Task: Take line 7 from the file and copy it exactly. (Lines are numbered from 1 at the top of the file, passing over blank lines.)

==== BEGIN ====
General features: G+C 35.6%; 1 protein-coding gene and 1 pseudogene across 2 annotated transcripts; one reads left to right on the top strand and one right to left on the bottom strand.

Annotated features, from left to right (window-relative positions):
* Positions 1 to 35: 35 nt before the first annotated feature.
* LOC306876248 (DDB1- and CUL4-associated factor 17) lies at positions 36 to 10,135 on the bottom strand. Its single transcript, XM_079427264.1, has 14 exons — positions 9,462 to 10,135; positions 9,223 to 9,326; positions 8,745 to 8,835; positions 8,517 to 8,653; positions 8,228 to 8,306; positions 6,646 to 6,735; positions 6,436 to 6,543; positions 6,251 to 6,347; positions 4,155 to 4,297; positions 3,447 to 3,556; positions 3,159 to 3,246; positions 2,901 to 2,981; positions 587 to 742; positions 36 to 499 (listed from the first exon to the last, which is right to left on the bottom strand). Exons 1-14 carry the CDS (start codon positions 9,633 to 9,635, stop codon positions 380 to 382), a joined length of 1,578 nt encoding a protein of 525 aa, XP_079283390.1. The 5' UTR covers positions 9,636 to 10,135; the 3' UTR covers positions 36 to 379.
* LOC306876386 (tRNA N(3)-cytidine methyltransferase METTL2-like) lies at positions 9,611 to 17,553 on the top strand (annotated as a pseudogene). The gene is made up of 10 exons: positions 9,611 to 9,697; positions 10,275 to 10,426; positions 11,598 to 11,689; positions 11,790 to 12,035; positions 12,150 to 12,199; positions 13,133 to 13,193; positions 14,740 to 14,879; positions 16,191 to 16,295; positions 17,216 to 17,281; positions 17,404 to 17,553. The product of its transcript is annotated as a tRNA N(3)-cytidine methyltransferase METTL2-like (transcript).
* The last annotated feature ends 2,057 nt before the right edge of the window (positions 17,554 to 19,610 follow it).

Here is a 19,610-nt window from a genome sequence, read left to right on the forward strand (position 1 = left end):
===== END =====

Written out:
Here is a 19,610-nt window from a genome sequence, read left to right on the forward strand (position 1 = left end):